A risk assessment of the Site C dam has found little reason to believe the project will miss deadlines or run over budget, but notes slides and other geotechnical issues in the Peace River Valley could drive costs as work on the project ramps up.
BC Hydro hired Ernst & Young and BTY Consultancy Group to carry out risk assessment of Site C—the controversial $8.8 billion hydroelectric facility under construction near Fort St. John.
Consultants reviewed more than 100 project documents, interviewed managers and visited the worksite as part of the review this summer.
Overall, they gave the project a clean bill of health, saying Site C is on track to meet its budget and 2024 completion date.
“Given Site C’s early stage in its lifecycle, our review did not find any evidence to suggest that major project milestones and financial targets will not be met,” the report’s executive summary states. “Overall, the Site C project is both clearly defined and well-planned.”
While the review is largely positive news for BC Hydro, it highlights a number of “key gaps” in management of the project—including the potential for slides along the dam’s 83-kilometre reservoir, the low Canadian dollar and the need to keep a lid on contractor costs.
The report, released Oct. 11, includes 10 recommendations as construction on the dam’s main civil works begins. The $1.75 billion civil works contract includes some of the riskiest work on the project—including the 60-metre high earth fill dam, river diversion tunnels, spillways and the concrete foundation of the generating station.
Hydro’s contract approach has already transferred risk “to the extent possible, over to the contractors,” the report notes. However, the assessment recommends Site C staff keep a close eye on spending by Peace River Hydro Partners, the joint venture hired to carry out the bulk of work on the dam site.
“Given that the parties contracted have not had extensive experience working together on major projects, additional oversight and reporting to ensure cost and schedule targets are met should be considered,” the report notes.
Overall, Site C appears to have benefitted from the downturn in oil prices, which has depressed labour costs in a region that was at near-full employment when the project was approved in Dec. 2014. While the difference between the U.S. and Canadian dollars could drive up the cost of goods purchased outside Canada, the report notes Hydro has “effectively mitigated” the risk of currency fluctuations “through risk-transfer and risk sharing with the contractors.”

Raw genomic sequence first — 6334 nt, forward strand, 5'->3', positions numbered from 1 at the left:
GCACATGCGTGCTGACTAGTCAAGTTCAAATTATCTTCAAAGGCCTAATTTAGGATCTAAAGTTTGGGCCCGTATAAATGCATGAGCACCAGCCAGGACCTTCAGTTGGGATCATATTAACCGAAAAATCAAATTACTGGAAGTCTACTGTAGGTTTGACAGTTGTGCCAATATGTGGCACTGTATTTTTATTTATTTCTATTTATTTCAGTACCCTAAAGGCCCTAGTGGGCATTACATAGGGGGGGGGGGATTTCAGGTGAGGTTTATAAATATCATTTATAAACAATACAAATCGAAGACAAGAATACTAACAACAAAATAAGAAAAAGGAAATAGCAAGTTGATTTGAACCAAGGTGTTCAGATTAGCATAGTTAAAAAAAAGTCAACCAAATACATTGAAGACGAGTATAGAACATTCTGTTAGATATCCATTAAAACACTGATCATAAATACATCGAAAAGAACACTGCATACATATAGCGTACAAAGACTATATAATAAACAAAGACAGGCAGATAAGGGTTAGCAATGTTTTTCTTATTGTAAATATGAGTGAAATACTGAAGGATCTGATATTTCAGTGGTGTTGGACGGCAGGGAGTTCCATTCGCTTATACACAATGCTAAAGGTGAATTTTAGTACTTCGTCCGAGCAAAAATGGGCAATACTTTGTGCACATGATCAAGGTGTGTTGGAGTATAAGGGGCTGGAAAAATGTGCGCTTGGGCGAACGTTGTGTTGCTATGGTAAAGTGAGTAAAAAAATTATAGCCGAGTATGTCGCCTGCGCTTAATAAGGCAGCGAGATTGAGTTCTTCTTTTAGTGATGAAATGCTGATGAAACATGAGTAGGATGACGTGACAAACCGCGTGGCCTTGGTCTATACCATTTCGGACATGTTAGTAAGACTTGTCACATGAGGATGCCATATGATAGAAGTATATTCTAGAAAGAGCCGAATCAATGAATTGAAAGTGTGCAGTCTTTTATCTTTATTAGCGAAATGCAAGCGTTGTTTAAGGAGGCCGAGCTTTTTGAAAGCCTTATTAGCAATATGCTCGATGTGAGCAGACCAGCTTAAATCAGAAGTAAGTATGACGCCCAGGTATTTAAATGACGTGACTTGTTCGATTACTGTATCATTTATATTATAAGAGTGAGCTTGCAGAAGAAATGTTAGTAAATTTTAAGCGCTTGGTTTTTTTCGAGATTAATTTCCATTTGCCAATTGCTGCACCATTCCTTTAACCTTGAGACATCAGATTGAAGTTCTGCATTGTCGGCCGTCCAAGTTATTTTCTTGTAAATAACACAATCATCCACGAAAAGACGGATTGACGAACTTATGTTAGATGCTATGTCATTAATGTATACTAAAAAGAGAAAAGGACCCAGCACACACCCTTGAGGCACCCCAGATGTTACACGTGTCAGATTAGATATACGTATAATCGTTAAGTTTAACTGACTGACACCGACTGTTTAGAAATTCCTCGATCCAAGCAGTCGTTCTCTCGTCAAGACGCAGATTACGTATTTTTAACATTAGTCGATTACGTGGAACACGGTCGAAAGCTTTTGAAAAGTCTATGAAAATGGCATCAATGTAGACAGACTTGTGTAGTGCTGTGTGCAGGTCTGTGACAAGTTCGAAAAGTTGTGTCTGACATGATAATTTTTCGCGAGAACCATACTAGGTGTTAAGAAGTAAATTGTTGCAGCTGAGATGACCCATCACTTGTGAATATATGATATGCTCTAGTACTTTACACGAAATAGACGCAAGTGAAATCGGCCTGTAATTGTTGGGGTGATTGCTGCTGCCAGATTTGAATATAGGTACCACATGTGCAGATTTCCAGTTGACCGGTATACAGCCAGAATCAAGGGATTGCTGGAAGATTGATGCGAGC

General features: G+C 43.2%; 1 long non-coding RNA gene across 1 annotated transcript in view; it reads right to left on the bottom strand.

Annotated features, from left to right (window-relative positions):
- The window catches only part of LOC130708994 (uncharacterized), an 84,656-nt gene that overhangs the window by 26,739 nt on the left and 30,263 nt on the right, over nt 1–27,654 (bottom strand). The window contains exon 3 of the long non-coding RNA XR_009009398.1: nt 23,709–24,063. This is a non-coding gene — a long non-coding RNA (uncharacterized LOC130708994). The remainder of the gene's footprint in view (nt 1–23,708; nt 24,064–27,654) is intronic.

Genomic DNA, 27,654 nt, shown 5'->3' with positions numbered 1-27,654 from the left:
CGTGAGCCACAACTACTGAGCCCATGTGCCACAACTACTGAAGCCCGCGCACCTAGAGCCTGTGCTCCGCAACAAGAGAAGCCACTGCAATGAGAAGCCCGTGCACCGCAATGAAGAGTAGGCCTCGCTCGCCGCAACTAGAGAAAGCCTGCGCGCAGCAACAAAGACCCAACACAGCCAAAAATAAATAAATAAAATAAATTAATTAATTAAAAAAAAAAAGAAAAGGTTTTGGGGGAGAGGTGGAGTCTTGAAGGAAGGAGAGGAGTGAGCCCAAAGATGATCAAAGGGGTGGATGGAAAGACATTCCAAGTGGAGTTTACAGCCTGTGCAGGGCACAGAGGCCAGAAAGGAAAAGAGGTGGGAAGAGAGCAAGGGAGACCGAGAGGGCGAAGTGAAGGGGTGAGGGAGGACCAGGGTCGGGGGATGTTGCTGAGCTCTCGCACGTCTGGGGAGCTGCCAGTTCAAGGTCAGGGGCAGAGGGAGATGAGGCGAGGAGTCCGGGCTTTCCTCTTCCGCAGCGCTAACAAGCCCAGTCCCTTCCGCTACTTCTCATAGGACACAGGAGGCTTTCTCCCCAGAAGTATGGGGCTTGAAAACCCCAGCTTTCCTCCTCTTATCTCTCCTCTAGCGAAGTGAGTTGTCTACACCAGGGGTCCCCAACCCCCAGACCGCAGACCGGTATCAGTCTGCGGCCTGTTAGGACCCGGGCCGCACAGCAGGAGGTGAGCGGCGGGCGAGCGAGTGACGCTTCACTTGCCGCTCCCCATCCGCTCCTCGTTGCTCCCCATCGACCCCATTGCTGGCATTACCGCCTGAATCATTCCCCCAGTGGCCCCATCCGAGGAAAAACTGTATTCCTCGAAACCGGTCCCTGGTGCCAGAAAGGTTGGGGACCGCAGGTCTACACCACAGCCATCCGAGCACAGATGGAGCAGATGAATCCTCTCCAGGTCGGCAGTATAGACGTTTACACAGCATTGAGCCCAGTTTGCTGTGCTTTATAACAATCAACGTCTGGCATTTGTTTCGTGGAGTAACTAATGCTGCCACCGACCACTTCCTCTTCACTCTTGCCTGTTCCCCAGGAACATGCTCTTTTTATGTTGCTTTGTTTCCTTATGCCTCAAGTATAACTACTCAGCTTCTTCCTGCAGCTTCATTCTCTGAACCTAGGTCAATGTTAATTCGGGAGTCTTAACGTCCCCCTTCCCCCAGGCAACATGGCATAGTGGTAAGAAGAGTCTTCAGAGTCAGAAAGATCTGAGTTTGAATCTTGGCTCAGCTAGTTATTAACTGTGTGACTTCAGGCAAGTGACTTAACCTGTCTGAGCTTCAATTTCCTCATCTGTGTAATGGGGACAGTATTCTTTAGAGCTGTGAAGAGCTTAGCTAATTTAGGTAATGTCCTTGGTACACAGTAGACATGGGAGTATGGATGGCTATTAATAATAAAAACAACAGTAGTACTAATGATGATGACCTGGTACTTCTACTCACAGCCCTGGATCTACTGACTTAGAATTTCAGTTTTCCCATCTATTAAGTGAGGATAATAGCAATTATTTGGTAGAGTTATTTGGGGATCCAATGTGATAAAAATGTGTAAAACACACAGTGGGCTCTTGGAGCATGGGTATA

Slides and shearing
Geotechnical and soil issues could pose problems for the project, including shearing along the wall of the valley and bedrock deterioration, the report found.
Over a rainy summer in the Peace Region, opponents of the project have released aerial photos of dike-work and water retention basins carved into the north bank of the Peace.
Whether slides of other geotechnical issues will delay Site C or blow the budget remains to be seen.
Site C has $440 million in reserves set aside to cover the costs of unexpected geotechnical issues, according to the report. And although BC Hydro has conducted “extensive” geotechnical investigations throughout the valley, “it is impossible to understand every nuance of the sub-surface conditions of such a large site,” Ernst & Young found.
“As a result, unforeseen problems have arisen, and will continue to arise, requiring innovative engineering responses to contain cost increases,” the report notes.
The independent Joint Review Panel appointed to review Site C heard that landslides along the reservoir could have an impact on Site C during and after construction. BC Hydro argued that the while slides were a concern, diversion tunnels and other engineering could “sufficiently prevent a landslide-generated wave from overtopping the cofferdam during construction or the earth fill dam during operation.
The Ernst & Young report has limitations, and is not a full, independent review. The report's disclaimer notes that researchers "relied upon information provided by their client (BC Hydro)" and "have not audited, reviewed or otherwise attempted to verify the accuracy or completeness of such information."
The public watchdog group IntegrityBC also noted that Ernst & Young is a major contributor to provincial election campaigns, donating the lion’s share to the governing B.C. Liberals.
Site C, the third dam on the Peace River, would generate 1,100 megawatts of electricity and flood 83 kilometres of river valley, including farm land and sites sacred to area First Nations.